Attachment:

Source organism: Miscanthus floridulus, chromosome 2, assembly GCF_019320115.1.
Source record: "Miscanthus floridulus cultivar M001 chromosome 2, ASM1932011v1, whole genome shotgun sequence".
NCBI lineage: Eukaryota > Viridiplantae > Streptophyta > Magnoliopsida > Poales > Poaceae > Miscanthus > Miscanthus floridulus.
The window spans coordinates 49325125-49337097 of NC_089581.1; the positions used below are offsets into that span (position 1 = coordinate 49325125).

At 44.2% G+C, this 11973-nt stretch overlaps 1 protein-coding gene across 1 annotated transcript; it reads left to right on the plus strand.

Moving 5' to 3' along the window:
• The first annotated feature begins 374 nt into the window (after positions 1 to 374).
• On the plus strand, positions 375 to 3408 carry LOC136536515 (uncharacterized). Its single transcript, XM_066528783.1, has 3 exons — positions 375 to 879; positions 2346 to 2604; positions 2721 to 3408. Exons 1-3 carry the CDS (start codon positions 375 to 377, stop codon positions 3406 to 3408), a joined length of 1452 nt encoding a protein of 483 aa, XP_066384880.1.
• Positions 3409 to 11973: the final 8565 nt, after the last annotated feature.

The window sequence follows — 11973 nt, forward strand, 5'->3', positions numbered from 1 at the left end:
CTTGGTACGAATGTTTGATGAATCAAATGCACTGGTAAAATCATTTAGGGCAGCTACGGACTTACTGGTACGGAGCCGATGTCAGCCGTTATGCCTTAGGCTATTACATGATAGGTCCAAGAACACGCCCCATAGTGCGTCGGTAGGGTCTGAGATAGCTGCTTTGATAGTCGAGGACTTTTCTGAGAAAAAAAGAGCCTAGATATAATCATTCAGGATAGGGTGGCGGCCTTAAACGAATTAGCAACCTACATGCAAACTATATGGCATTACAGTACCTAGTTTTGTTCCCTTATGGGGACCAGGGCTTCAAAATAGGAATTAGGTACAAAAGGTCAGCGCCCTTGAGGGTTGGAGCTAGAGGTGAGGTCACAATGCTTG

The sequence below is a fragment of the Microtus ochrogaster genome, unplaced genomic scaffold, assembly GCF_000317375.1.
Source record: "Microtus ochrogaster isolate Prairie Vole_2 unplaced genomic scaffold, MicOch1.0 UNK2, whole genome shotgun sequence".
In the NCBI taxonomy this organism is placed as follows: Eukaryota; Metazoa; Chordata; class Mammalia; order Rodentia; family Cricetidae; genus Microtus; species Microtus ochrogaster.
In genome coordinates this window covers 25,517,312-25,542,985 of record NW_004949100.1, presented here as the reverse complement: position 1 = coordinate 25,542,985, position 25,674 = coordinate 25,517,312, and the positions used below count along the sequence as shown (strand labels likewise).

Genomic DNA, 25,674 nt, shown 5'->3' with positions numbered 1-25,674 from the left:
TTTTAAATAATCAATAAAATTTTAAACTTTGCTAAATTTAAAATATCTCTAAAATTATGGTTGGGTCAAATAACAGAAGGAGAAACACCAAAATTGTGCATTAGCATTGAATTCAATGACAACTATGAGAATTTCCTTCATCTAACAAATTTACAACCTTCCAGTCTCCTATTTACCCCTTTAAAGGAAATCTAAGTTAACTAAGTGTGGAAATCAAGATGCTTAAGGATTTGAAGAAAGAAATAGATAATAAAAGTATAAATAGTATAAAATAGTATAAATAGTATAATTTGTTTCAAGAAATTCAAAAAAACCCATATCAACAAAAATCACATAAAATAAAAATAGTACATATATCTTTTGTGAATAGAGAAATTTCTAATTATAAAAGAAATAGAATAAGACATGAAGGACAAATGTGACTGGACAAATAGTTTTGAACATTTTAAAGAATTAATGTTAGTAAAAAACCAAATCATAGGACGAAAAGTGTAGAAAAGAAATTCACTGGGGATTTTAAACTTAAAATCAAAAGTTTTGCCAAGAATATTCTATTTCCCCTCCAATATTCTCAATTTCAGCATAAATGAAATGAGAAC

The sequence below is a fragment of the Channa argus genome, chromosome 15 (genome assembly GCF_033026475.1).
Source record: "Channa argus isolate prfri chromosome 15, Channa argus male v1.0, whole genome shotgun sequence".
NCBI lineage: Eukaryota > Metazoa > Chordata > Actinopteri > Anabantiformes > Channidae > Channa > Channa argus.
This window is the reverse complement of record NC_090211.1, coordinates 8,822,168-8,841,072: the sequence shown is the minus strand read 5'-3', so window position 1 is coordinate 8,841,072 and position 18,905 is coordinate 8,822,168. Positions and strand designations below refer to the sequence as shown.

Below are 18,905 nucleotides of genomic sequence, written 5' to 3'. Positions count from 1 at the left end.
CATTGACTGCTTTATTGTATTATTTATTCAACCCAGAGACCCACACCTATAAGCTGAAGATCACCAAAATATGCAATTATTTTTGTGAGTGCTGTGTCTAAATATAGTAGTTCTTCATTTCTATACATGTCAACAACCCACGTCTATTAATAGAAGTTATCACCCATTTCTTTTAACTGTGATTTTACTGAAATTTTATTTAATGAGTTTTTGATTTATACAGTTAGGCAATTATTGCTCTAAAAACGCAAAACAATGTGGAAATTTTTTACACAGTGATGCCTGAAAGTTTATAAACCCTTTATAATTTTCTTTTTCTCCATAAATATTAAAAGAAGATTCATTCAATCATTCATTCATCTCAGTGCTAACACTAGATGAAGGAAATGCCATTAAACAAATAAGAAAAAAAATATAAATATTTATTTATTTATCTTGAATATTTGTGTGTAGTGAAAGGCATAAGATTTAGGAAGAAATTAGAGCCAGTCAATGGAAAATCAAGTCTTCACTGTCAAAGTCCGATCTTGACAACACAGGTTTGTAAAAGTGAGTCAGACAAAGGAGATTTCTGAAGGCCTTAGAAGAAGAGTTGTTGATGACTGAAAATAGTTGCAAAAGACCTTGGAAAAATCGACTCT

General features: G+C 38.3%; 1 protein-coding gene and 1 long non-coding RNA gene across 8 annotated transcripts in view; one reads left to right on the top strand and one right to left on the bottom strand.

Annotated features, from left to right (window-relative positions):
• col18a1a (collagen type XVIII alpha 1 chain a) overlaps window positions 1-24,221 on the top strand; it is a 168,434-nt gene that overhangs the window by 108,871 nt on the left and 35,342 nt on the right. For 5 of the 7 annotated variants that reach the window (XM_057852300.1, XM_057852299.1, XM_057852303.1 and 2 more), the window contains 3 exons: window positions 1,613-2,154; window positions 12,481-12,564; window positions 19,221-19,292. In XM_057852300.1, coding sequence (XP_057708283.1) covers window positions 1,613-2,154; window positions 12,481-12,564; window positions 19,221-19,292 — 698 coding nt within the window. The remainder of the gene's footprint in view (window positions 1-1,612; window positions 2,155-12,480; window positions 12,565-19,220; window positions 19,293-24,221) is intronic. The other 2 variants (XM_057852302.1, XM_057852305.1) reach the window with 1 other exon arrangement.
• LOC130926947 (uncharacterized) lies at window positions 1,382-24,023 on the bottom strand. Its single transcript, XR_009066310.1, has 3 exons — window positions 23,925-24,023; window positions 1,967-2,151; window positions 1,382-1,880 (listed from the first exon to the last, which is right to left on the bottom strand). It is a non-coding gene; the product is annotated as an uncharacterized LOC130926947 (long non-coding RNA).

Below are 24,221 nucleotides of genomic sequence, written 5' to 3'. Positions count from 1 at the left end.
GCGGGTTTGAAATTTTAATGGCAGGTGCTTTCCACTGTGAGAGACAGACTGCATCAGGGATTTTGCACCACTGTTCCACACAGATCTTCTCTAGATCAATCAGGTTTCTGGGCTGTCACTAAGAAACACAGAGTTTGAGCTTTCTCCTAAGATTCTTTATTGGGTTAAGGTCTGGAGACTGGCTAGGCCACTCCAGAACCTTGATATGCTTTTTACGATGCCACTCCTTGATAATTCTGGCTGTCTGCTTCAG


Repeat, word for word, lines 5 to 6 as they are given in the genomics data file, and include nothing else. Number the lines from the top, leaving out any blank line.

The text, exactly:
At 44.2% G+C, this 11973-nt stretch overlaps 1 protein-coding gene across 1 annotated transcript; it reads left to right on the plus strand.

Moving 5' to 3' along the window: